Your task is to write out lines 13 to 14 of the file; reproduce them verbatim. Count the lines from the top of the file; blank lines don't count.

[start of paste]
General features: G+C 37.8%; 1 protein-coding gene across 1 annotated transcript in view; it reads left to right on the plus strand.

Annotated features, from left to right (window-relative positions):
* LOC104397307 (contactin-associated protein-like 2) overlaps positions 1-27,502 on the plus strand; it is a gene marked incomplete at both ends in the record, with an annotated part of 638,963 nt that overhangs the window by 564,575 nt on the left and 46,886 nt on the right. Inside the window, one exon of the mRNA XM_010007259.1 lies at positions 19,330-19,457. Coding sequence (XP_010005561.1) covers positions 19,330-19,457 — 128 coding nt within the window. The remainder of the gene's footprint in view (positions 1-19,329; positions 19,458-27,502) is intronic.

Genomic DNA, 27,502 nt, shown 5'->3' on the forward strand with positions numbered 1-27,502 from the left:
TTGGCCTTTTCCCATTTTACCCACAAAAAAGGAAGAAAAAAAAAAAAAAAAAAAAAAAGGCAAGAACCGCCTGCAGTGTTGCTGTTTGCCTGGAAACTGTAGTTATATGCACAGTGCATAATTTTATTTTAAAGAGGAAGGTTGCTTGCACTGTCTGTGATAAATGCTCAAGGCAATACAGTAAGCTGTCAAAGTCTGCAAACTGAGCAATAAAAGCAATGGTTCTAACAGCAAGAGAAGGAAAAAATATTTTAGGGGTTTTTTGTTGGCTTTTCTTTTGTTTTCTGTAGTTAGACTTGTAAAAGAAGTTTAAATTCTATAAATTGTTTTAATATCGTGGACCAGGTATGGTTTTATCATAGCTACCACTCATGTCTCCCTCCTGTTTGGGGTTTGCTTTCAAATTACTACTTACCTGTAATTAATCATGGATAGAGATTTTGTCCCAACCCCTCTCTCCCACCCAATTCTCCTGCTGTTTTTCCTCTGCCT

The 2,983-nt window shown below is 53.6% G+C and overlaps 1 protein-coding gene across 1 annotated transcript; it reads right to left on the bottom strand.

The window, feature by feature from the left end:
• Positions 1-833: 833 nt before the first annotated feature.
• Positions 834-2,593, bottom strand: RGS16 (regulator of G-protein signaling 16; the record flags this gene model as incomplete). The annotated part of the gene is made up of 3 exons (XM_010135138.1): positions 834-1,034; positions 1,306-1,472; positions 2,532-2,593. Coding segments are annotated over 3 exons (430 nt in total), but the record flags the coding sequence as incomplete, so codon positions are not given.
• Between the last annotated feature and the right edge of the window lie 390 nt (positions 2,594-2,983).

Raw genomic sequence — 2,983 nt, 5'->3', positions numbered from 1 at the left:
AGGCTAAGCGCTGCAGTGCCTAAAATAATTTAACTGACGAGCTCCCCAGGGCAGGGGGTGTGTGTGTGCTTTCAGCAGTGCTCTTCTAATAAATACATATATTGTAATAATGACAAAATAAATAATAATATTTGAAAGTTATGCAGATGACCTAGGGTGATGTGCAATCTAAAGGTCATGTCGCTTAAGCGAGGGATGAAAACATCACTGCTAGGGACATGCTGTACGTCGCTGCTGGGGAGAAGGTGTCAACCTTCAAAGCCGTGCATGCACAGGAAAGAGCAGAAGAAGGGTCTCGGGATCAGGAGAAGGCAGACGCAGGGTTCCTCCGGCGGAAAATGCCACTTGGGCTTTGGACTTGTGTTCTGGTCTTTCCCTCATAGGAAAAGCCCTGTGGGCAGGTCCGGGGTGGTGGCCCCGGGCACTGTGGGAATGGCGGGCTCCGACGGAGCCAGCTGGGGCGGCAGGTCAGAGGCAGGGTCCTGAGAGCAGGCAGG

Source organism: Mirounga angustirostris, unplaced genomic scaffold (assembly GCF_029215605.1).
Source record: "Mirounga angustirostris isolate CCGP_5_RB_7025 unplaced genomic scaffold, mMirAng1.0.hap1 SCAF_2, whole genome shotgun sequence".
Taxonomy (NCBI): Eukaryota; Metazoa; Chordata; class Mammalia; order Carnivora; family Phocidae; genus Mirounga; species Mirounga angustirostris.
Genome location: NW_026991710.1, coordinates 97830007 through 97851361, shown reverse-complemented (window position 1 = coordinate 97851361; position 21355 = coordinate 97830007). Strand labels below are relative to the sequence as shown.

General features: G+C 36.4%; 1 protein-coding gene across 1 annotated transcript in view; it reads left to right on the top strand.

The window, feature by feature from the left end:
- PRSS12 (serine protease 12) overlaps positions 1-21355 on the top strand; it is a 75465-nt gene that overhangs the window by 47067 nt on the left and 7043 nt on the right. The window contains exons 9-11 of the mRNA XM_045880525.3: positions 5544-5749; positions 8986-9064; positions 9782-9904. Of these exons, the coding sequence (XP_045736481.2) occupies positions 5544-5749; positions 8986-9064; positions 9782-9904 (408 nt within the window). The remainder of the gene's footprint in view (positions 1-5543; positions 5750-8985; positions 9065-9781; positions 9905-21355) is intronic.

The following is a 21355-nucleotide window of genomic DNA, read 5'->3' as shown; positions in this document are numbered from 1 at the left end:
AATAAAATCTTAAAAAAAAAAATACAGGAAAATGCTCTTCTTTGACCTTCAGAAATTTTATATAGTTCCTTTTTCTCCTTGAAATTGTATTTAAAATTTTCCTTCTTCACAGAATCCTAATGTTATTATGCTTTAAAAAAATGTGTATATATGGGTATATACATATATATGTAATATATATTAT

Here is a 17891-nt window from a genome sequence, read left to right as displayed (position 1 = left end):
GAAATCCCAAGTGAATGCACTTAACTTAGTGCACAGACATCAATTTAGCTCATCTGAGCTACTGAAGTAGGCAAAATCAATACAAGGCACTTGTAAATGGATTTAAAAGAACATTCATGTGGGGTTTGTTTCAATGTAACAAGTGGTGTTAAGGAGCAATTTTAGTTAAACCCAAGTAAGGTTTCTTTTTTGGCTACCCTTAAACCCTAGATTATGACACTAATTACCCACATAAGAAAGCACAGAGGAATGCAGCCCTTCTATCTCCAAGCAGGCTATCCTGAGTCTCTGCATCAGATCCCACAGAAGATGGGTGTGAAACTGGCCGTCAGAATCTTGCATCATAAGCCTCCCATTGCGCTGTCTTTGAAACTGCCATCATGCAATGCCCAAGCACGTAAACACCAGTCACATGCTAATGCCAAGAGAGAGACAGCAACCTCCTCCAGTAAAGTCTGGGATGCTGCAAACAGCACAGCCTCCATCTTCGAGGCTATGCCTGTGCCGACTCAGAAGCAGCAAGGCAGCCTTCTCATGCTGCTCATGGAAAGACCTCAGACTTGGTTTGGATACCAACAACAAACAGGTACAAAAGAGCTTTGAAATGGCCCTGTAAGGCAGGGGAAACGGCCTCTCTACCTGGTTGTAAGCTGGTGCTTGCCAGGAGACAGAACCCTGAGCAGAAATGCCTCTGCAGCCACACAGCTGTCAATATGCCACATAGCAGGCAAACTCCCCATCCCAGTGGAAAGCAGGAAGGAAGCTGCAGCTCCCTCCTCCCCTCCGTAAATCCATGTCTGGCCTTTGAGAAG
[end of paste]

Source organism: Mirounga angustirostris, unplaced genomic scaffold (assembly GCF_029215605.1).
Source record: "Mirounga angustirostris isolate CCGP_5_RB_7025 unplaced genomic scaffold, mMirAng1.0.hap1 SCAF_2, whole genome shotgun sequence".